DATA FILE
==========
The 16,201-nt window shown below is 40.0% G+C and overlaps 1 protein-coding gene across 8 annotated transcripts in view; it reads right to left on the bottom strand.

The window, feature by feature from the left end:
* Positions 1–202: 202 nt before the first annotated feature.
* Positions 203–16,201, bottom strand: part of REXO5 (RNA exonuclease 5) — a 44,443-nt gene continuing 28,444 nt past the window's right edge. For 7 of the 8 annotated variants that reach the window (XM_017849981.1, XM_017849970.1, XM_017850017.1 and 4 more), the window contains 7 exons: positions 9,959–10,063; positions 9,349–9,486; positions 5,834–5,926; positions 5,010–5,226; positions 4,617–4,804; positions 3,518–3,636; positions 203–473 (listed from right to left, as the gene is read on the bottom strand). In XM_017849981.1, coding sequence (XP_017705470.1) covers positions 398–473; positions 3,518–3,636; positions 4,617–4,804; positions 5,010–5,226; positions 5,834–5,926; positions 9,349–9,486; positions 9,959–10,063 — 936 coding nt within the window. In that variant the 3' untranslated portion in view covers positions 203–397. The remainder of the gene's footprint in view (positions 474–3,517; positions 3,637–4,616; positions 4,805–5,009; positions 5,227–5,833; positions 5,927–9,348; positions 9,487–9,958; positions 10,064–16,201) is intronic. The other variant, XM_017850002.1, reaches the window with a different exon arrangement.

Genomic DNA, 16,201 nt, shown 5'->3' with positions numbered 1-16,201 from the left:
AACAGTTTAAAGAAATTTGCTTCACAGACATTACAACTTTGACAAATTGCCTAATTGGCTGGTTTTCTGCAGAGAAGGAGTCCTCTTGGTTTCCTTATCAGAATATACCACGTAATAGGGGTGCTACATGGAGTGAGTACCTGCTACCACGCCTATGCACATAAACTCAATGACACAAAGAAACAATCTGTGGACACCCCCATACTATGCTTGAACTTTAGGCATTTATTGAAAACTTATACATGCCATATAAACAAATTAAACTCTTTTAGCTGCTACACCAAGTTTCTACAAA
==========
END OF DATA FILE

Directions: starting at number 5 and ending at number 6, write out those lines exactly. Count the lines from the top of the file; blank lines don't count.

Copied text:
Genomic DNA, 16,201 nt, shown 5'->3' with positions numbered 1-16,201 from the left:
AACAGTTTAAAGAAATTTGCTTCACAGACATTACAACTTTGACAAATTGCCTAATTGGCTGGTTTTCTGCAGAGAAGGAGTCCTCTTGGTTTCCTTATCAGAATATACCACGTAATAGGGGTGCTACATGGAGTGAGTACCTGCTACCACGCCTATGCACATAAACTCAATGACACAAAGAAACAATCTGTGGACACCCCCATACTATGCTTGAACTTTAGGCATTTATTGAAAACTTATACATGCCATATAAACAAATTAAACTCTTTTAGCTGCTACACCAAGTTTCTACAAA